As I posted yesterday, I’ve been caught up in the crazy, crazy, crazy story surrounding Russian writer Arkady Babchenko’s alleged murder and subsequent “resurrection,” , with the dramatic revelation at a press conference that the whole thing had been a sting operation and that Babchenko was still very much alive. Although I had not guessed in […]Read more "“Whatever I say is a half-truth”: Arkady #Babchenko and the Hybrid Truth of War Writing #BabchenkoAlive"
What can I say about Politkovskaya that I haven’t already said? Maybe that this book, written specifically for publication abroad, is perhaps the most foreigner-friendly of her works. Unlike “A Dirty War,” which is a compilation of her early articles on the second Chechen war, or later books such as “A Russian Diary,” which are […]Read more "“Putin’s Russia” by Anna Politkovskaya"
Reading Politkovskaya is always a draining experience, and this, the last complete book of her writings and released after her death, is particularly challenging. It is organized in the form of a diary, with daily entries compiled of Politkovskaya’s notes, many of which later became articles–it includes, for example, the infamous interview with Ramzan Kadyrov, […]Read more "“A Russian Diary” by Anna Politkovskaya"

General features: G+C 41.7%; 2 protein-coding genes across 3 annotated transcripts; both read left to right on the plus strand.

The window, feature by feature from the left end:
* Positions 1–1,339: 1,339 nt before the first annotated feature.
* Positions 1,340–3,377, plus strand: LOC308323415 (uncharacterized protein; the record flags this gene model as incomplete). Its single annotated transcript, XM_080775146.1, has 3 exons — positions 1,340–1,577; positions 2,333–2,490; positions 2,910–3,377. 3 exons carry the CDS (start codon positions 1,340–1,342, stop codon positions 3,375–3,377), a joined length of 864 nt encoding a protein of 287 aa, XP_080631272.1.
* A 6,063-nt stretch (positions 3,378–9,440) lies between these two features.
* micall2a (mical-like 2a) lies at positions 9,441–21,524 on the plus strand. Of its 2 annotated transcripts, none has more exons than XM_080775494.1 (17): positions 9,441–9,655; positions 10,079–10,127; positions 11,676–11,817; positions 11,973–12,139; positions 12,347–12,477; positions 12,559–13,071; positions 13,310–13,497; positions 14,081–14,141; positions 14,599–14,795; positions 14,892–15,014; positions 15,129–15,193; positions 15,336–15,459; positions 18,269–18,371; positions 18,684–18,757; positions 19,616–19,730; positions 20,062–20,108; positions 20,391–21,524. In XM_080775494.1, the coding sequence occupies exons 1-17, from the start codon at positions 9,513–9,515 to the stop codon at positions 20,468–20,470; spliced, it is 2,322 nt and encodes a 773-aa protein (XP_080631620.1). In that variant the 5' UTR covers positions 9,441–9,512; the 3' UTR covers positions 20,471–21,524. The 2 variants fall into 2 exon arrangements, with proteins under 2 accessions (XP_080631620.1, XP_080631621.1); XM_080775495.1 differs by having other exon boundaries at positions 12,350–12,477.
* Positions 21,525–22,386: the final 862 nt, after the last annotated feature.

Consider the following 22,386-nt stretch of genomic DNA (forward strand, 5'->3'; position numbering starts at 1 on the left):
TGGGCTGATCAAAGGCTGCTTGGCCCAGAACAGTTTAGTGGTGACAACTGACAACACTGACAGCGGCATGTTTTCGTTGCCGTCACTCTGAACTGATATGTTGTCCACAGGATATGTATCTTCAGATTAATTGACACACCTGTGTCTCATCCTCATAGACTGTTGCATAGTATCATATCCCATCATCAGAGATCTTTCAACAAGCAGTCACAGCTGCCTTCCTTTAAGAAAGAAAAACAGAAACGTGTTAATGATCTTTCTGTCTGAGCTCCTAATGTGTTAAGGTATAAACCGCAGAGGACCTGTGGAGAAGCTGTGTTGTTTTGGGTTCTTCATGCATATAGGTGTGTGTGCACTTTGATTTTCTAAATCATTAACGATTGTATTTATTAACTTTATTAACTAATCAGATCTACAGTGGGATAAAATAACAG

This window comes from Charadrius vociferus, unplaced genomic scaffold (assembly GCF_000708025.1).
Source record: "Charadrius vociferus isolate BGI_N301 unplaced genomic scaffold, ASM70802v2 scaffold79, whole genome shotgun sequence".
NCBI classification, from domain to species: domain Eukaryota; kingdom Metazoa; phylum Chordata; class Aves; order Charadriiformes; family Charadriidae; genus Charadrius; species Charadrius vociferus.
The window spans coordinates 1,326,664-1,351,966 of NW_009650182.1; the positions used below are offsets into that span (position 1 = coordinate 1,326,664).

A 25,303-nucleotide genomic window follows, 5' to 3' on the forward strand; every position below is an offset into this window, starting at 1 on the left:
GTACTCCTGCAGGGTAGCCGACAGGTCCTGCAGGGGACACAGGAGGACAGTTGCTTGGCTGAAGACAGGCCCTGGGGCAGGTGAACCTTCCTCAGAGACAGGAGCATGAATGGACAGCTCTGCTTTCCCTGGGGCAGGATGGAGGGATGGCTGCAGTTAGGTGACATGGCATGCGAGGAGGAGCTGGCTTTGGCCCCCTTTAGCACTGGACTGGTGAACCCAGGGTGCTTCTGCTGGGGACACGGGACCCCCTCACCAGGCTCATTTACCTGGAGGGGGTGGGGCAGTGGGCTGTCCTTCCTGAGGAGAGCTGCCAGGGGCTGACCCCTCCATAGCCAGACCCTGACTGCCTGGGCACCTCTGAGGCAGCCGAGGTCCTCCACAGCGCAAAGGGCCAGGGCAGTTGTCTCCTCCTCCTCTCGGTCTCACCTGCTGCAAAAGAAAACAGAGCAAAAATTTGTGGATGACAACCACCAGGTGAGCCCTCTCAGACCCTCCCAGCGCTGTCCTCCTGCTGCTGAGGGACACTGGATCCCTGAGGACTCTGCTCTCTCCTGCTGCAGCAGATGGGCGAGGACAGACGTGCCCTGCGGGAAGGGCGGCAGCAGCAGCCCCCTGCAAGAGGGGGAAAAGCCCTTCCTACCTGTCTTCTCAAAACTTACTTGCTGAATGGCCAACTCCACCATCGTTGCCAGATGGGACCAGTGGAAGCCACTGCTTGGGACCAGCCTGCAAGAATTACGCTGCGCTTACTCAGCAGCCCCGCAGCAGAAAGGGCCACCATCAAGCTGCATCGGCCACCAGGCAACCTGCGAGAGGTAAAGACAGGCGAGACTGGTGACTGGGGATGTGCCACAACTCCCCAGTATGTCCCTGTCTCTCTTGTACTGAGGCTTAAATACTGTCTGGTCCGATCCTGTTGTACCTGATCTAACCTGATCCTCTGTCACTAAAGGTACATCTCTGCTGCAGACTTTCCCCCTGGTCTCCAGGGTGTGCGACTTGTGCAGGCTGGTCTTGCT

While any Politkovskaya book is an emotionally intense experience, this one is particularly wrenching: it begins with articles she wrote during the final years of her life, including the articles that may have led to her murder, and ends with tributes–some heartfelt, some grudging–paid to her after her death by her friends, admirers, and enemies […]Read more "“Is Journalism Worth Dying For?” by Anna Politkovskaya"
In “A Small Corner of Hell,” Anna Politkovskaya continues her reportage of the Second Chechen War. While “A Dirty War,” the first collection of her articles, conveys them in more or less their original form, “A Small Corner of Hell,” while still divided into individual reports, is a more coherent, book-like narrative, with large sections […]Read more "“A Small Corner of Hell” by Anna Politkovskaya"
Anyone tempted to say that heroes no longer exist need look no further than opposition Russian journalists to be proven wrong. Although there are many heroes and martyrs amongst that group, the name Anna Politkovskaya is particularly sacred. A furious truth-teller, Politkovskay always had the courage of her convictions, descending into chaos, corruption, and the […]Read more "“A Dirty War” by Anna Politkovskaya"